Guitarist Ken Hatfield's Appalachian roots grow close to the surface on his sixth CD, String Theory, a spontaneous-sounding blend of of classical and country moods, with various themes drawn from some of the down-home sayings of Hatfield's 85 year-old father, Sam ("The Gospel According to Sam"), the fictions of Jorge Luis Borges ("Borges & I"), and modern physics on the title tune, a three-part suite for classical guitar and mandolin that sounds like a meeting of Chet Atkins and Ricky Skaggs in the University science department, with Hatfield playing both parts.
Ken Hatfield's embrace of his country backgroundhe was raised in Norfolk, Virginia and claims the famous Hatfields of the Hatfields and McCoy saga as his forebearershas resulted in his finest work to date, one that walks a line between surface simplicity and complex depths. The thirteen-part "Snowhill Variations," a solo guitar suite, was inspired by a story from Thomas Mann; "Borges & I," in seven parts, takes as its inspiration seven different stories from the pen of the Argentine magic realist; and the title tune, in three parts, ruminates on the concept of a the grand unifying theory of physics, via the strings of guitar and mandolin.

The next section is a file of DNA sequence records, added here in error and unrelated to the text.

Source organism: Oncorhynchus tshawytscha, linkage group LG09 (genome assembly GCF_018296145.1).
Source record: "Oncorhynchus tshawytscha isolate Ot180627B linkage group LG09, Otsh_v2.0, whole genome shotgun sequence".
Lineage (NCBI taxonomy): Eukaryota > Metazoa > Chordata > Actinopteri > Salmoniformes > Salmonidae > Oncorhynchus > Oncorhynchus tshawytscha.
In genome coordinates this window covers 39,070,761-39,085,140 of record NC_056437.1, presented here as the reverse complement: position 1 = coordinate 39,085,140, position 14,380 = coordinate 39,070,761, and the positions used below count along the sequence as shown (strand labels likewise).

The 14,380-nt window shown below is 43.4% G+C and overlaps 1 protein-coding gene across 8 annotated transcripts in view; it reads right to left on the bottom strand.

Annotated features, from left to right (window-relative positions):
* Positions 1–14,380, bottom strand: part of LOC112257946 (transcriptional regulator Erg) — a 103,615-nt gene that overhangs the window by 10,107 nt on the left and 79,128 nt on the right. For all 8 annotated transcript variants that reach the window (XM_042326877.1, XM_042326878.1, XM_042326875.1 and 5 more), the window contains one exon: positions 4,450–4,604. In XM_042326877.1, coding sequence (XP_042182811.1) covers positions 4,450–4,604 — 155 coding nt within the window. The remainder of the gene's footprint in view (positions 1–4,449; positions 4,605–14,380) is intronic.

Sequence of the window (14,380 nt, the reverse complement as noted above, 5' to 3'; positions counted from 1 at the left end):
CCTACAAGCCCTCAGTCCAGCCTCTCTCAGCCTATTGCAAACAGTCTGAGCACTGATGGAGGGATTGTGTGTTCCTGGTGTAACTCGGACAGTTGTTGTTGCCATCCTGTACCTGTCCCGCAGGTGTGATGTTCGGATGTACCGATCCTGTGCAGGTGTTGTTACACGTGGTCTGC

A knowledge of the sources of Ken Hatfield's inspirations, though facinating, is unecessary to appreciate this music. The music stands tall on its own, classical guitar with a country twang, mixed in with some mandolin and dobroa sophisticated yet accessible Americana sound.
The Gospel According to Sam (three parts); Snowhill Variations (twelve parts); String Theory (three parts); Borges & I (seven parts).
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